So Monday last week we decided it was time we explored the Grand Union some more, and since we needed a few staples (wine supplies were low), we decided to head towards Leamington Spa to visit Asda.
As we were leaving Braunston we passed this famous blogger but unfortunately didnt get to say hello! We keep missing people – as the weather has turned chilly we just dont hang about outside our boats to chat as much!
We didnt get far, just 3 miles, and decided to stop by the Bridge 102 moorings.
Tuesday turned out to be a very windy day – not good! We needed a pump out and were heading into Wigrams Marina for this.
Getting into the Marina through the narrow entrance was the easy bit – much more difficult was trying to spin round and reverse onto the service wharf, which the wind wouldnt let us do! Luckily the service chap was on hand to assist and the manoeuvre was accomplished in the end.
After being pumped out, we filled with water using the hose normally used for topping up the hire boats – the fastest water top up so far! We waited on the service wharf (no other boats needed to use it) until the wind had dropped a bit and then made a dash for freedom before the wind trapped us against the hire boat fleet!
Heading out of the marina we had to head straight across the junction and onto the Grand Union heading onto yet more new territory!
Just a short distance took us to the three Calcutt Locks – big double locks again, like we had last seen at Stenson on the Trent and Mersey, but these on the GU are a bit different with hydraulic paddles.
We decided not to tackle the Stockton flight of 8 locks until the next day – which turned out to be a mistake, as it rained steadily all day!
Kitted out with our wet weather gear we started down the Stockton Locks – despite seeing no other boats and having to turn each lock before going into it we were making good time until one of our fenders leapt off the boat just as we headed into lock 5 – and disappeared into the deep water!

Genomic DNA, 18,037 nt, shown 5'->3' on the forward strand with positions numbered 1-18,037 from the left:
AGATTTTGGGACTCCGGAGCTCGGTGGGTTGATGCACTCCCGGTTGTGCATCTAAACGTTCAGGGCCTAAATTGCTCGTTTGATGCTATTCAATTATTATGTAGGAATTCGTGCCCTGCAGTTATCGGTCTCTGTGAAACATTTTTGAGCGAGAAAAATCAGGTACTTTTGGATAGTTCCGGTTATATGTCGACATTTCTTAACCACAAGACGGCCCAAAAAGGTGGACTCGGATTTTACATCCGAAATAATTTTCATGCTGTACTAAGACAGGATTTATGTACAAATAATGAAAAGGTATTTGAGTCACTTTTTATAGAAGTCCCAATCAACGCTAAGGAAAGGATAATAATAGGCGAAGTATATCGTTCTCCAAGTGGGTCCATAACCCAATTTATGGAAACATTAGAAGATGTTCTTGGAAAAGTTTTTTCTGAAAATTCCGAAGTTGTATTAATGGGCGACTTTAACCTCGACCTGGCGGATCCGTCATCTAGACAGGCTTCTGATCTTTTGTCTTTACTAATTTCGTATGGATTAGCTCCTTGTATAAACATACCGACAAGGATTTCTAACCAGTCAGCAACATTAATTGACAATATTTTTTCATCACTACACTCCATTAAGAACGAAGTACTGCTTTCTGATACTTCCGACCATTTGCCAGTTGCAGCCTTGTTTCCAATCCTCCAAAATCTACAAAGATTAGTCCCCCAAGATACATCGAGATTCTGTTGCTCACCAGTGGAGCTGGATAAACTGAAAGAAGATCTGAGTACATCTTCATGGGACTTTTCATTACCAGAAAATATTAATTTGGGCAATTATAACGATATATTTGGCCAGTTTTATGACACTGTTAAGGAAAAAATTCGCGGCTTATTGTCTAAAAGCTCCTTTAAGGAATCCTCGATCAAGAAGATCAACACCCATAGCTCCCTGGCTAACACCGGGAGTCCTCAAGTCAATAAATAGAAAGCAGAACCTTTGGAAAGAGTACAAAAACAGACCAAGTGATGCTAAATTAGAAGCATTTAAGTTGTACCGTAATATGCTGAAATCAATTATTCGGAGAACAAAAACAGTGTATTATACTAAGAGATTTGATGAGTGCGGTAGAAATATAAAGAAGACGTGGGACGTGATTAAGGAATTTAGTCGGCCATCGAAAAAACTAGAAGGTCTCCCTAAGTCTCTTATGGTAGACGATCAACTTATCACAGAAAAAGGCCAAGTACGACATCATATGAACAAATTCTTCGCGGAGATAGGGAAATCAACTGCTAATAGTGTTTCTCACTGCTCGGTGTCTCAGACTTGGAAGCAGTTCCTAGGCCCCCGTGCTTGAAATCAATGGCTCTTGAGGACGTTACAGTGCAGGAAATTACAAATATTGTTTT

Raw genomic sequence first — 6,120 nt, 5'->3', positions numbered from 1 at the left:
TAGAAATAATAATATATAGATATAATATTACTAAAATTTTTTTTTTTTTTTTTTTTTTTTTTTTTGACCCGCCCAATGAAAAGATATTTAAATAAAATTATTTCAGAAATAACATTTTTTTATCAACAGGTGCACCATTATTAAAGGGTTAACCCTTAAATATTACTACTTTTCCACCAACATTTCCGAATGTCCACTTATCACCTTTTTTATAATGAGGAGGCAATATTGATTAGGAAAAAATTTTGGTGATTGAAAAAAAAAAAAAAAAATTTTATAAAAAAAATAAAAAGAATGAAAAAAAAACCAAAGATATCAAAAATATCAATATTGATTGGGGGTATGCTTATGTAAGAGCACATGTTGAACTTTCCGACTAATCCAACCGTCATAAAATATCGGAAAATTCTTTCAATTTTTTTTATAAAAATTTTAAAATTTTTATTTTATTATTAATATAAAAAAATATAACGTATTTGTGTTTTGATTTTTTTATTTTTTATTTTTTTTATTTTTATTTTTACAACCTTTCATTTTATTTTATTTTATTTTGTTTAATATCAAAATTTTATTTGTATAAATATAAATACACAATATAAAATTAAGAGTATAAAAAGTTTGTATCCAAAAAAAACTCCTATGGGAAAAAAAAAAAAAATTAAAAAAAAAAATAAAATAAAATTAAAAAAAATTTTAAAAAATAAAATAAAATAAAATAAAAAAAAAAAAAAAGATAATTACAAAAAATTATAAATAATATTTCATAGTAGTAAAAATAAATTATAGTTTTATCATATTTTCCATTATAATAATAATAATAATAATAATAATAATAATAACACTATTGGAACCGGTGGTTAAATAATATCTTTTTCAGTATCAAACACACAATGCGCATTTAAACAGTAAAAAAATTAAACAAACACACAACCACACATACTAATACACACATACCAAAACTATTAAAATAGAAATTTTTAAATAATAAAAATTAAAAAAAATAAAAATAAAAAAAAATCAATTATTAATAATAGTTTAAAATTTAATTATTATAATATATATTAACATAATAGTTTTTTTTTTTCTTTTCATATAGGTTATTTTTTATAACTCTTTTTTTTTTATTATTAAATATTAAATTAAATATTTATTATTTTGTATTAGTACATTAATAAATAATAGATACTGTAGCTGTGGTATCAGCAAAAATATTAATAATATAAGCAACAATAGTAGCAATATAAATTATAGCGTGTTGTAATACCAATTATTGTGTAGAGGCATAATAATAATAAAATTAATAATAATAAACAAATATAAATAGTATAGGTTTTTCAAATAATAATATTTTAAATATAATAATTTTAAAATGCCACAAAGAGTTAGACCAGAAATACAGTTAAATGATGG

We had already “lost” a fender twice so far on our journey since Leicester, and usually the wooden hook (that Mark at MGM made for us) will float to the top of the canal, even though the rubber fender sits on the bottom attached by a thin rope, and we can usually just pick it up. This time the water just above the lock was much deeper – about 5/6 feet, so the hook couldnt float to the top! We havent got a boat hook, so after poking about with the pole for a whilst decided we would have to leave the fender to its watery grave!
We carried on to the next lock and then noticed a boat just starting up the flight 2 locks ahead. We exited our lock and pulled up in the pound to wait for them and save turning the lock before they got to it, and I walked down and asked to borrow their boat hook! It was a hire boat and the crew looked at me a bit strange as I explained I needed the hook to retrieve a fender – but they let me borrow it. Off I trotted, leaving Gary with Muleless, and on my hands and knees started fishing about with the boat hook for the fender.
After 15 minutes, I was about to give up as the hire boat were just approaching the lock, when suddenly I hooked something! Result! I triumphantly returned the boat hook to the hireboaters whilst brandishing my fender – now they were sure I was loopy!
I rejoined Gary and Muleless, and we carried on down the flight – even with our hold up for the fender we did the flight in 1 hour 50 mins, which we were quite pleased with.
We found the water point, and of course had to stop to fill the tank!
The Blue Lias Pub has a large beer garden and a caravan site attached, it must be really busy in summer, but no one was there that day!
Just two more locks took us to the bottom of the Stockton locks and our mooring for the night. We were glad to get out of our wet gear and into something more comfortable!
Thursday turned out a much nicer day – no rain! So we set off again looking forward to descending locks in sunshine!
The first locks we hit were the Bascote Staircase (where the front gates of the top lock are also the back gates of the bottom lock), followed by two separate locks.
Notice the fender is now safely on the roof whilst we are travelling!
And the sun was definitely out, even though it was still chilly!
We had six more locks and 3 more miles to go before stopping for the night after Radford Bottom Lock.
We were now only one mile from the mooring for Asda, but decided to leave that for the next day.
Friday, the weather turned again! We managed to get to the mooring by the Fusilier pub just before it started to rain – but found it difficult to moor as the edge was shallow.
We walked up to Asda (about 20 minutes away at my slow pace) and proceeded to shop – and shop and shop! We ended up with way too much to walk back to the boat with, so had to get a taxi!